Teach explains that there are always discussions at IU about what kind of technology should be in classrooms. “We have ongoing discussions with faculty, our colleagues in the teaching and learning centers, local support providers, and others who are stakeholders on what kinds of equipment/technology should be available in these spaces and how they’d like it to function.” Information Technology Services is the ultimate decision maker for what systems get purchased and installed.
Miller adds, “What IT and academic support try to do is filter out the ‘I wants’ and try to deal with the ‘I needs,’ so we can steer objectives into standards that are useful across campus.”
Try Before You Buy
Miller says that his biggest support when choosing new AV, presentation, and projection products and systems are the good relationships Muhlenberg has with integrators and box shops that are willing to do “shootouts” between products on campus. “We’ll pick based on our research, talking to other institutions, and faculty input,” he explains. “We might choose three products. We do a shootout on campus and invite people to participate in that and take that feedback to make a decision.”
Boston College also tests out new products before a campus-wide deployment. “Typically we will either purchase an item or have the manufacturer send us a demo model,” says Corkum. “We will then install it in a select room to see how it performs. We want to see how it integrates in with the exiting equipment and also how it compares to what we are already using.” Their evaluation includes feedback from the people using the technology, input from colleagues at other universities using the product, and the professional opinion of the College’s staff. “Other factors include the cost of the item and the reputation of the manufacturer. The bottom line is that we want the equipment to be reliable and enhance the overall technology in the room, as well as being easy for the faculty member to operate,” he states.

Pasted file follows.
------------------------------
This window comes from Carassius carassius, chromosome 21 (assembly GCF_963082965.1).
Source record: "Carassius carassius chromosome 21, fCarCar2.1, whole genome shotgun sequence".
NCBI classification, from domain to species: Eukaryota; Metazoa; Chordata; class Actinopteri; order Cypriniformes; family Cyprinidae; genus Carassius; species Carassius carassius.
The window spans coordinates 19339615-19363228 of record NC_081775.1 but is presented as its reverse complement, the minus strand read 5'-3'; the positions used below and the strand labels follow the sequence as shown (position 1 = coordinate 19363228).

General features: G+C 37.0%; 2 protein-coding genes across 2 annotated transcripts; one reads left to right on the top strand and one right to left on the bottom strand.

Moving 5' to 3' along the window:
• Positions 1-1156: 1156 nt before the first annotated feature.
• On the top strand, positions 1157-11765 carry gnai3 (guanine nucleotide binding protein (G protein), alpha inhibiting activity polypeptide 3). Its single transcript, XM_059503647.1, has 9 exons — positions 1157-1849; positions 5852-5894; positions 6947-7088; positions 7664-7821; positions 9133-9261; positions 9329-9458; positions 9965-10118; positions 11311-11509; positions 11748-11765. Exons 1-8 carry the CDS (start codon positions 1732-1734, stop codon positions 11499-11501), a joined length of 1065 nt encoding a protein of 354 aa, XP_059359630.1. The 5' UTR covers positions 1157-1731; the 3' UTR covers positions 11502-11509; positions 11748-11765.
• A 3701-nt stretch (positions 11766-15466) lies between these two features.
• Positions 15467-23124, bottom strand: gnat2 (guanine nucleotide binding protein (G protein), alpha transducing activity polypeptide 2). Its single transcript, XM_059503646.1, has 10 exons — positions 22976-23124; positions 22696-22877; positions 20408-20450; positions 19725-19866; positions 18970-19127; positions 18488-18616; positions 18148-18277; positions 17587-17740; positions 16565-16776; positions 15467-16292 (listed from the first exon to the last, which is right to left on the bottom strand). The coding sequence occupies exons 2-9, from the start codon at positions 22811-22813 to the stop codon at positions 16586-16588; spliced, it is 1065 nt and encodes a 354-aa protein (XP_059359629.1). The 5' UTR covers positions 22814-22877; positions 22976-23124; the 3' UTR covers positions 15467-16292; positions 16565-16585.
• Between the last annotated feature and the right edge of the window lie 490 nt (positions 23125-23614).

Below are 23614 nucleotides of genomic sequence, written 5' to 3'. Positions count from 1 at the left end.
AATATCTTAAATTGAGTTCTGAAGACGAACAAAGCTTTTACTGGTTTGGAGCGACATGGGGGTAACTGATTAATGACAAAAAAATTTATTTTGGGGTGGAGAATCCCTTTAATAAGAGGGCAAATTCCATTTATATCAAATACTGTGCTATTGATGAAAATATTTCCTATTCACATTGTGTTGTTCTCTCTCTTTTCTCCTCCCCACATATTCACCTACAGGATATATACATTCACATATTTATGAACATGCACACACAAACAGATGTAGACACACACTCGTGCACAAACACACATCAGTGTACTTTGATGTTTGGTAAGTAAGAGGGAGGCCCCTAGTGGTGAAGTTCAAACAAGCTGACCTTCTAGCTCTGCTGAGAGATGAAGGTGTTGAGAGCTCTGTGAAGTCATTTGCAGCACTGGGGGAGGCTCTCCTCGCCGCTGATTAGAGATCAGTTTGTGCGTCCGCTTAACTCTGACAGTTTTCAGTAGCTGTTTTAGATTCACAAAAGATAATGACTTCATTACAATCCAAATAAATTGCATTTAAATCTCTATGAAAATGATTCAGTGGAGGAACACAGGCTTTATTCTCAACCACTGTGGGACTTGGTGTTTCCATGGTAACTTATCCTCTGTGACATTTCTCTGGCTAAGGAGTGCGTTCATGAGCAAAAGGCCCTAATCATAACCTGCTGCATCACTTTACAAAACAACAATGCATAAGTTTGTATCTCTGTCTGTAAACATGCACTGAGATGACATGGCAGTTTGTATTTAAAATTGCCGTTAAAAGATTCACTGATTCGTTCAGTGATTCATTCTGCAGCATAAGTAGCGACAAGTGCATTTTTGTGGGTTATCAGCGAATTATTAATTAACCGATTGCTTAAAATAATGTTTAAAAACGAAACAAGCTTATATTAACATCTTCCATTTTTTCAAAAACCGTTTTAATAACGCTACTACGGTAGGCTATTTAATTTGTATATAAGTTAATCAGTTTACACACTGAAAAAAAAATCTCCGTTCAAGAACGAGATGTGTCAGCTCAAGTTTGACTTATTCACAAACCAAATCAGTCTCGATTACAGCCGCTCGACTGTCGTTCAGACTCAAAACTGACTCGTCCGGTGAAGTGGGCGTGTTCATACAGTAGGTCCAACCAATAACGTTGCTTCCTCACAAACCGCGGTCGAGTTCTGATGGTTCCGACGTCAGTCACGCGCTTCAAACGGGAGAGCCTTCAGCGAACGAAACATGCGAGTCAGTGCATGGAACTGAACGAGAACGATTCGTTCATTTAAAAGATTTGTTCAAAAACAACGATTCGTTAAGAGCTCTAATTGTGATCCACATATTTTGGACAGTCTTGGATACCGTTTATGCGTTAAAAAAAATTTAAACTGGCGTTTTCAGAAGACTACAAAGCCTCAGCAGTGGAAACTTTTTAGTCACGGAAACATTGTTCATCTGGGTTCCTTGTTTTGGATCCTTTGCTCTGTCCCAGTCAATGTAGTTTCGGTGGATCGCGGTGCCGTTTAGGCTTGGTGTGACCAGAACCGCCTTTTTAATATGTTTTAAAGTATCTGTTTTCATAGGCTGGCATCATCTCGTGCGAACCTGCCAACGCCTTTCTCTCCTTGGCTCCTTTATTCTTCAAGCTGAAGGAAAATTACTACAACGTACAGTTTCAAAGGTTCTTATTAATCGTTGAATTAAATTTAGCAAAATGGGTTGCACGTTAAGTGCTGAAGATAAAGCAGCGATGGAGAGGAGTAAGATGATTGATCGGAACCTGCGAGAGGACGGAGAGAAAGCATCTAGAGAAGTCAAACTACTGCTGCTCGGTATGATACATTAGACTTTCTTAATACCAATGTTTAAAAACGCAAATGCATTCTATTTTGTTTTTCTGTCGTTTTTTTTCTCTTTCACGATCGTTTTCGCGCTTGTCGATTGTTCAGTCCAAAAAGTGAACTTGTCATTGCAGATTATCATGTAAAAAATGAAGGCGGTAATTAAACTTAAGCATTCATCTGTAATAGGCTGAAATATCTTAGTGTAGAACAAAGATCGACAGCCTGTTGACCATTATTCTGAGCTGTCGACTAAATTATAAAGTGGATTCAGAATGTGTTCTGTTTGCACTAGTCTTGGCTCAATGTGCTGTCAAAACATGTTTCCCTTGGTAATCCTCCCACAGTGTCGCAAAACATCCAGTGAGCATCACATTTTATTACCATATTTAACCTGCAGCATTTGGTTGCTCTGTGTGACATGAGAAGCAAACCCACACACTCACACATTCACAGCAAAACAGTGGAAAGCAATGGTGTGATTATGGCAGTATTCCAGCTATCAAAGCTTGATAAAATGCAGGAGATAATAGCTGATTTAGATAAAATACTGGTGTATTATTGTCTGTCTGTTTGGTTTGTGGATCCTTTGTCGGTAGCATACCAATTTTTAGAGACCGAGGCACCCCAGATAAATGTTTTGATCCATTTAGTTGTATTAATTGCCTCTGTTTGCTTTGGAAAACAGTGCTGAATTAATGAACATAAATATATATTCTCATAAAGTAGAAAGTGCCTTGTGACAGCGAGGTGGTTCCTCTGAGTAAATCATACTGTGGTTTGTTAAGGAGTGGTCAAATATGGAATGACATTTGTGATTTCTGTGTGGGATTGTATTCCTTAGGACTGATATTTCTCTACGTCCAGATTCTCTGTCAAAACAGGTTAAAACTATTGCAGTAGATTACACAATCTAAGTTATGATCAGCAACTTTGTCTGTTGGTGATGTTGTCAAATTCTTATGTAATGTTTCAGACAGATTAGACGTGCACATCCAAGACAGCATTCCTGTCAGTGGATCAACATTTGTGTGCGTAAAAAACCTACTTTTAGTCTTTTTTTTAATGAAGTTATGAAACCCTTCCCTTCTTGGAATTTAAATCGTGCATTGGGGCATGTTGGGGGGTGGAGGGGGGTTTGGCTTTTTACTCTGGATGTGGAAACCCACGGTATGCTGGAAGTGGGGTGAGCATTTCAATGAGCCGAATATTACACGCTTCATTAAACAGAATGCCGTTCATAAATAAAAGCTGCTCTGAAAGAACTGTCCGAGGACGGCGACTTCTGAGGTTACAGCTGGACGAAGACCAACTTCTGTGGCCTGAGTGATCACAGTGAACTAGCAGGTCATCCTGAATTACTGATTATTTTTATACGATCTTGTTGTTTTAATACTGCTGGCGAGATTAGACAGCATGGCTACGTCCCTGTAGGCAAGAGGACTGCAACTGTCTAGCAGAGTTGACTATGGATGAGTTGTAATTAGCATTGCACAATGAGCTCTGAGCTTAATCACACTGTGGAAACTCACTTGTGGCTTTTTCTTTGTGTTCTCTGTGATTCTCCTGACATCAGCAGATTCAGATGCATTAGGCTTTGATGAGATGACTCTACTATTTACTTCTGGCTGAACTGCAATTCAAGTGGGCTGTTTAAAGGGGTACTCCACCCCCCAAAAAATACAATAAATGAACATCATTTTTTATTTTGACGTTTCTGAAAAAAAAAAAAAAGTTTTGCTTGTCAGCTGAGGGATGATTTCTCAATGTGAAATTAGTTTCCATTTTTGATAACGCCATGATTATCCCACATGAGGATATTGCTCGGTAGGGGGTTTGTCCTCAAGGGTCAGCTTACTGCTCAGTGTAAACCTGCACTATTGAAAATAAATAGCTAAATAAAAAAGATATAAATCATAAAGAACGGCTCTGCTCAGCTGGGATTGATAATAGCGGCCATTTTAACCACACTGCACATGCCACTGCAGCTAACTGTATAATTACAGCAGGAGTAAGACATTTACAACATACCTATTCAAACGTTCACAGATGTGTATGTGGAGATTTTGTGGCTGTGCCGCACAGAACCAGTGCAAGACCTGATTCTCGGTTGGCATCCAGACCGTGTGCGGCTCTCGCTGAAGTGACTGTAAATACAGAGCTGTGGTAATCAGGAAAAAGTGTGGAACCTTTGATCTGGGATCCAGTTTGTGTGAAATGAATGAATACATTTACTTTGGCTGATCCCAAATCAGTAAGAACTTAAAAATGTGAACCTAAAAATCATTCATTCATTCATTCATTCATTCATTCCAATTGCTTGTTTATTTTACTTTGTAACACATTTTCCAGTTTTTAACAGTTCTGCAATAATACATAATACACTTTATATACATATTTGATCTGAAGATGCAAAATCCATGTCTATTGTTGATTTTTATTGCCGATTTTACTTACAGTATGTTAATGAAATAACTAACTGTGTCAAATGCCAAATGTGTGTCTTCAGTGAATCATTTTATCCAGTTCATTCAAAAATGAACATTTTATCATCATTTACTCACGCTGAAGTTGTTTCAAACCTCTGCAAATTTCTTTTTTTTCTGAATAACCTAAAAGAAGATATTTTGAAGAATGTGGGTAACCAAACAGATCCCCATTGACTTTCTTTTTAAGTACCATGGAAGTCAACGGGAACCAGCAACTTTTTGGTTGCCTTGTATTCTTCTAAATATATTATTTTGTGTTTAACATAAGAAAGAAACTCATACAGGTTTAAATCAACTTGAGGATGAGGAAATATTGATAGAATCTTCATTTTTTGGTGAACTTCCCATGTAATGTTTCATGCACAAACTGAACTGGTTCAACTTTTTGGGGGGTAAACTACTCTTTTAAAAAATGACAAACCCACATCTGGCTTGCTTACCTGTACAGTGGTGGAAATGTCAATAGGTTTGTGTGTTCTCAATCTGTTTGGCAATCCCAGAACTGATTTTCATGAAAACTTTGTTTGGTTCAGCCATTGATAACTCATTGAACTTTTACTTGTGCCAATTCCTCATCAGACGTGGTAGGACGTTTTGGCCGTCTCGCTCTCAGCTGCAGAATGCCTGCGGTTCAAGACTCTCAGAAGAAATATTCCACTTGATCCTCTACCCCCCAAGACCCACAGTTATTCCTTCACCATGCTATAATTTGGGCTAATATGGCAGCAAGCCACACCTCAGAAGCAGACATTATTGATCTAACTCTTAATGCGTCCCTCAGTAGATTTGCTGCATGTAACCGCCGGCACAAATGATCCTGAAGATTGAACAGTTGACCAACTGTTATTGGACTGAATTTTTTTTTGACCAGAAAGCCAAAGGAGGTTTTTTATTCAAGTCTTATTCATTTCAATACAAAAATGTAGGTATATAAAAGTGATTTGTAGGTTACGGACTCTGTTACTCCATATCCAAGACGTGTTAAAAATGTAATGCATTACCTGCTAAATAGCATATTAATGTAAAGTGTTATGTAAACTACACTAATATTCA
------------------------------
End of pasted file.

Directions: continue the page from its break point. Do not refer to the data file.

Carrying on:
Teach describes IU’s process. “In terms of equipment, we do as much research as we can on new products, asking for demos or product we can evaluate. In terms of offering new configurations of our learning environments, we try to create an experimental, or sandbox, environment where we can explore various classroom environments and evaluate emerging technologies.”
Teach says there are a number of questions they consider in this sandbox environment: “Are these newer technologies scalable? Can we introduce them into our existing spaces and be able to provide an integrated, acceptable support level to users? How [can we] integrate mobility for the instructor (i.e., untethering them from a technology lectern so they can walk around the classroom while using and controlling the projection technology) in classrooms that are never locked in buildings that are open from early morning to late evening?”
Collaboration with other colleges is also important at IU. “Media/technology staff from all the IU campuses meet monthly via videoconference and have an annual face-to-face meeting, which allow us to share successes and solutions to problems as well as broadening the consistency of services provided throughout the University,” she explains. “Within the Big Ten, the Committee on Institutional Cooperation has peer groups on several topics, one of with is Learning Technologies. This group meets virtually and in-person several times a year.” Organizations like EDUCAUSE, ACUTA, SCUP, and CCUMC also provide more opportunity for collaboration.
Having a standard technology set up for classroom AV, projection, and presentation systems doesn’t mean an out-of-date, set-in-stone set of products. These standards offer a framework that supports easy use and integration for professors and quick, timely maintenance and repair for IT staff.
When it’s time to update that standard, whether with all new products, certain upgrades, or add-ons, the standard framework is a guideline staff, faculty, and administrators to work from. Testing and demoing products from trusted integrators, as well as collaborating with other institutions, will help in that decision process.
Christine Beitenhaus is an Ohio-based writer with experience in educational and architectural topics.